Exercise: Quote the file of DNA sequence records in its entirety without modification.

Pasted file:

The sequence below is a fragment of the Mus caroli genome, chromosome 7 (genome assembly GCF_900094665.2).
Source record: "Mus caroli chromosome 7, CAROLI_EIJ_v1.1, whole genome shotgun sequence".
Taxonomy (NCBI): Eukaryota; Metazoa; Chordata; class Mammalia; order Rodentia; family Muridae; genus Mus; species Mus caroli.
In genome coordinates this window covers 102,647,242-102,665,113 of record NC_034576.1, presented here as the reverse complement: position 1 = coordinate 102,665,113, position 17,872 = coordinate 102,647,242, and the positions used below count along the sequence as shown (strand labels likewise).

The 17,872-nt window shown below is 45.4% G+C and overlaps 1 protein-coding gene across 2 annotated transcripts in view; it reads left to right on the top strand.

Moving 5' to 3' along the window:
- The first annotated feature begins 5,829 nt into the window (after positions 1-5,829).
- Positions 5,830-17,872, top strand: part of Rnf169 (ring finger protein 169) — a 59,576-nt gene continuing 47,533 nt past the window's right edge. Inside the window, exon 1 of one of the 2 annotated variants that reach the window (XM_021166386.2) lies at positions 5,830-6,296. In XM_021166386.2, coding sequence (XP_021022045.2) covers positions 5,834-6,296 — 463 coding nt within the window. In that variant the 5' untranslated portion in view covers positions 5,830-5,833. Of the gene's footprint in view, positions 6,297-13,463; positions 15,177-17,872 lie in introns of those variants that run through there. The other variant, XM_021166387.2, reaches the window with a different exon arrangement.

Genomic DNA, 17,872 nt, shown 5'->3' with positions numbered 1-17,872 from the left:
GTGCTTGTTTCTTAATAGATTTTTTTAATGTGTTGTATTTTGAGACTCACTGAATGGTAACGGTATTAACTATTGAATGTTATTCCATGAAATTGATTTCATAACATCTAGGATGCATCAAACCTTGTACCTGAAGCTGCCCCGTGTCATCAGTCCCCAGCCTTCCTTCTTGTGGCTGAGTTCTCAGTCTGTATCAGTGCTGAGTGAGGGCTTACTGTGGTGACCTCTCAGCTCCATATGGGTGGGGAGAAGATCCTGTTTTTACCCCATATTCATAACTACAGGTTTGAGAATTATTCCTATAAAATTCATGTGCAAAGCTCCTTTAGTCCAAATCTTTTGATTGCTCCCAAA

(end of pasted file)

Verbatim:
The sequence below is a fragment of the Mus caroli genome, chromosome 7 (genome assembly GCF_900094665.2).
Source record: "Mus caroli chromosome 7, CAROLI_EIJ_v1.1, whole genome shotgun sequence".
Taxonomy (NCBI): Eukaryota; Metazoa; Chordata; class Mammalia; order Rodentia; family Muridae; genus Mus; species Mus caroli.
In genome coordinates this window covers 102,647,242-102,665,113 of record NC_034576.1, presented here as the reverse complement: position 1 = coordinate 102,665,113, position 17,872 = coordinate 102,647,242, and the positions used below count along the sequence as shown (strand labels likewise).

The 17,872-nt window shown below is 45.4% G+C and overlaps 1 protein-coding gene across 2 annotated transcripts in view; it reads left to right on the top strand.

Moving 5' to 3' along the window:
- The first annotated feature begins 5,829 nt into the window (after positions 1-5,829).
- Positions 5,830-17,872, top strand: part of Rnf169 (ring finger protein 169) — a 59,576-nt gene continuing 47,533 nt past the window's right edge. Inside the window, exon 1 of one of the 2 annotated variants that reach the window (XM_021166386.2) lies at positions 5,830-6,296. In XM_021166386.2, coding sequence (XP_021022045.2) covers positions 5,834-6,296 — 463 coding nt within the window. In that variant the 5' untranslated portion in view covers positions 5,830-5,833. Of the gene's footprint in view, positions 6,297-13,463; positions 15,177-17,872 lie in introns of those variants that run through there. The other variant, XM_021166387.2, reaches the window with a different exon arrangement.

Genomic DNA, 17,872 nt, shown 5'->3' with positions numbered 1-17,872 from the left:
GTGCTTGTTTCTTAATAGATTTTTTTAATGTGTTGTATTTTGAGACTCACTGAATGGTAACGGTATTAACTATTGAATGTTATTCCATGAAATTGATTTCATAACATCTAGGATGCATCAAACCTTGTACCTGAAGCTGCCCCGTGTCATCAGTCCCCAGCCTTCCTTCTTGTGGCTGAGTTCTCAGTCTGTATCAGTGCTGAGTGAGGGCTTACTGTGGTGACCTCTCAGCTCCATATGGGTGGGGAGAAGATCCTGTTTTTACCCCATATTCATAACTACAGGTTTGAGAATTATTCCTATAAAATTCATGTGCAAAGCTCCTTTAGTCCAAATCTTTTGATTGCTCCCAAA